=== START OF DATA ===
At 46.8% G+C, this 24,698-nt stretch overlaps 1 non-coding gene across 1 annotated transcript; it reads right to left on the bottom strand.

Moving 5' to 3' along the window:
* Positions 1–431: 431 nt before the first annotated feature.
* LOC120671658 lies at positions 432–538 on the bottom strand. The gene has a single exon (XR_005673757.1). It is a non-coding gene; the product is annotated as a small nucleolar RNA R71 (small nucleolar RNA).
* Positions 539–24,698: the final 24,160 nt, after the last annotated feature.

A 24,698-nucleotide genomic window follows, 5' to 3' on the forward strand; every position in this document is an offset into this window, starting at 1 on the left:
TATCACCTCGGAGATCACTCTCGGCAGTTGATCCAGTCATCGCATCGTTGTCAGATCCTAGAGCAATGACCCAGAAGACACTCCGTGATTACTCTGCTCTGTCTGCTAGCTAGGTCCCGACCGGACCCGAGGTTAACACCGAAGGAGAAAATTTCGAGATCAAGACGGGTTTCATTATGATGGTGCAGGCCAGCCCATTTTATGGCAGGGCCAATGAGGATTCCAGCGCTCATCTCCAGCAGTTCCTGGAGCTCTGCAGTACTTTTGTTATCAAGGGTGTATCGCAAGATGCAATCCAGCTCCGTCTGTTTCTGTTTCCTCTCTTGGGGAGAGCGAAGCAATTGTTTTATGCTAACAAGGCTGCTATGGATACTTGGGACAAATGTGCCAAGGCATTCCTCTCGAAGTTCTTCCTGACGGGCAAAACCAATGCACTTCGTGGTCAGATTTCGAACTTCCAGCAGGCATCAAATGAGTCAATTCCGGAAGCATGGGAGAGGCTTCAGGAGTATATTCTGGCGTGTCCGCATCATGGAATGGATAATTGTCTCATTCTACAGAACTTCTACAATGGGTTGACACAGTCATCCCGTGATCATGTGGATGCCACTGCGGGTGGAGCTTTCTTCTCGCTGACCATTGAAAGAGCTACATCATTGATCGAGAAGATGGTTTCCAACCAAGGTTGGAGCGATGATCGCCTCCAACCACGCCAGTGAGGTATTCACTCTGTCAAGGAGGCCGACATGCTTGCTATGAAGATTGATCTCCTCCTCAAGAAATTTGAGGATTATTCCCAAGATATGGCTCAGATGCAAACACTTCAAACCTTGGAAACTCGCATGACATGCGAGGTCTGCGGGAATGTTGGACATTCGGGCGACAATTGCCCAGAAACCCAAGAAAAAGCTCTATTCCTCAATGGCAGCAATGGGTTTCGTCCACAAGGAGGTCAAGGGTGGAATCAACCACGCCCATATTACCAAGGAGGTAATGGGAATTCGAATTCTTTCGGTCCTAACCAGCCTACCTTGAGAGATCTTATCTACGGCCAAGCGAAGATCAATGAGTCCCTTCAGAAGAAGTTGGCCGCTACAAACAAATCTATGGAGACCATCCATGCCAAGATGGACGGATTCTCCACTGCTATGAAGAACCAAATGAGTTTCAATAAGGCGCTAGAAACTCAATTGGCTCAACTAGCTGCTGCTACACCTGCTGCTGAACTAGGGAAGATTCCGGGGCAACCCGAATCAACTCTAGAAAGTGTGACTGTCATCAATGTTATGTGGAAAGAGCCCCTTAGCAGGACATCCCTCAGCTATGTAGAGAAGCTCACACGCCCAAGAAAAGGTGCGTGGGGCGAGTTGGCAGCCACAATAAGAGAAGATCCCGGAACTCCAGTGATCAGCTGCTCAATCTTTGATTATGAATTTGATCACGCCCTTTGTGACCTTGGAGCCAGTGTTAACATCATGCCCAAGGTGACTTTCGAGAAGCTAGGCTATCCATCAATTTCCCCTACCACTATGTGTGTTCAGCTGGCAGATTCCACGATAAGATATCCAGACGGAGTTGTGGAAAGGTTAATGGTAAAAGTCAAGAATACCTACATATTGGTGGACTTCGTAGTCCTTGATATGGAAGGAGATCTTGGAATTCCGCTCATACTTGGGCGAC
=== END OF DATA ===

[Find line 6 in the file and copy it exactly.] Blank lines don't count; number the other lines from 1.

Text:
A 24,698-nucleotide genomic window follows, 5' to 3' on the forward strand; every position in this document is an offset into this window, starting at 1 on the left: